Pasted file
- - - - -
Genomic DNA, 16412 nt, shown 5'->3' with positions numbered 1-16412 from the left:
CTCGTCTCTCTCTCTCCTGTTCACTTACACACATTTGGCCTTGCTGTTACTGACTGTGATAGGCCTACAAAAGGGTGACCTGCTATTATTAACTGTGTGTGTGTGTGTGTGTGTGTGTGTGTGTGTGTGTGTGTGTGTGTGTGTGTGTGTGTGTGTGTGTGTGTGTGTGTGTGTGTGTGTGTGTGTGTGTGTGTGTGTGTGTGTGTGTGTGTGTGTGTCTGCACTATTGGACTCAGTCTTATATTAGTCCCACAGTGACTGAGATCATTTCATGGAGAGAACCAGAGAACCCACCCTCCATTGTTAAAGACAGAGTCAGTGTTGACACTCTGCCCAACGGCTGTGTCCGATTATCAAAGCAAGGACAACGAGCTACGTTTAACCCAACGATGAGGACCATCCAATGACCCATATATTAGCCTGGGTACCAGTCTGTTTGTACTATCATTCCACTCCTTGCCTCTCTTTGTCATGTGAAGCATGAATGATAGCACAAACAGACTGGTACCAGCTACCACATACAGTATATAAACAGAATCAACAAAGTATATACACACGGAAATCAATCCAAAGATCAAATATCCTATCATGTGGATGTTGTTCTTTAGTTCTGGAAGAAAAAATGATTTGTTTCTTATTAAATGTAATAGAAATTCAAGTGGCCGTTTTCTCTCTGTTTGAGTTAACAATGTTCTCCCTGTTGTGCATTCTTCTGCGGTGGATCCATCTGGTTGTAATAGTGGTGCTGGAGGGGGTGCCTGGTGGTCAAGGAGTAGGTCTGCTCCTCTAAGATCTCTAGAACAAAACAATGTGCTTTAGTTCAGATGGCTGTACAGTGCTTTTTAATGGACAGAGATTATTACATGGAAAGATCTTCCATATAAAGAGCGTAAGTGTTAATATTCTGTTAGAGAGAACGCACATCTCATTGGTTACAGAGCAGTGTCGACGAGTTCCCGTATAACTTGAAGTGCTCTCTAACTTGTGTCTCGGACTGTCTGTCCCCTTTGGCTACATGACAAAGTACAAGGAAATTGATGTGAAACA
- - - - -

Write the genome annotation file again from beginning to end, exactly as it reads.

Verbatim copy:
Genomic DNA, 16412 nt, shown 5'->3' with positions numbered 1-16412 from the left:
CTCGTCTCTCTCTCTCCTGTTCACTTACACACATTTGGCCTTGCTGTTACTGACTGTGATAGGCCTACAAAAGGGTGACCTGCTATTATTAACTGTGTGTGTGTGTGTGTGTGTGTGTGTGTGTGTGTGTGTGTGTGTGTGTGTGTGTGTGTGTGTGTGTGTGTGTGTGTGTGTGTGTGTGTGTGTGTGTGTGTGTGTGTGTGTGTGTGTGTGTGTGTCTGCACTATTGGACTCAGTCTTATATTAGTCCCACAGTGACTGAGATCATTTCATGGAGAGAACCAGAGAACCCACCCTCCATTGTTAAAGACAGAGTCAGTGTTGACACTCTGCCCAACGGCTGTGTCCGATTATCAAAGCAAGGACAACGAGCTACGTTTAACCCAACGATGAGGACCATCCAATGACCCATATATTAGCCTGGGTACCAGTCTGTTTGTACTATCATTCCACTCCTTGCCTCTCTTTGTCATGTGAAGCATGAATGATAGCACAAACAGACTGGTACCAGCTACCACATACAGTATATAAACAGAATCAACAAAGTATATACACACGGAAATCAATCCAAAGATCAAATATCCTATCATGTGGATGTTGTTCTTTAGTTCTGGAAGAAAAAATGATTTGTTTCTTATTAAATGTAATAGAAATTCAAGTGGCCGTTTTCTCTCTGTTTGAGTTAACAATGTTCTCCCTGTTGTGCATTCTTCTGCGGTGGATCCATCTGGTTGTAATAGTGGTGCTGGAGGGGGTGCCTGGTGGTCAAGGAGTAGGTCTGCTCCTCTAAGATCTCTAGAACAAAACAATGTGCTTTAGTTCAGATGGCTGTACAGTGCTTTTTAATGGACAGAGATTATTACATGGAAAGATCTTCCATATAAAGAGCGTAAGTGTTAATATTCTGTTAGAGAGAACGCACATCTCATTGGTTACAGAGCAGTGTCGACGAGTTCCCGTATAACTTGAAGTGCTCTCTAACTTGTGTCTCGGACTGTCTGTCCCCTTTGGCTACATGACAAAGTACAAGGAAATTGATGTGAAACA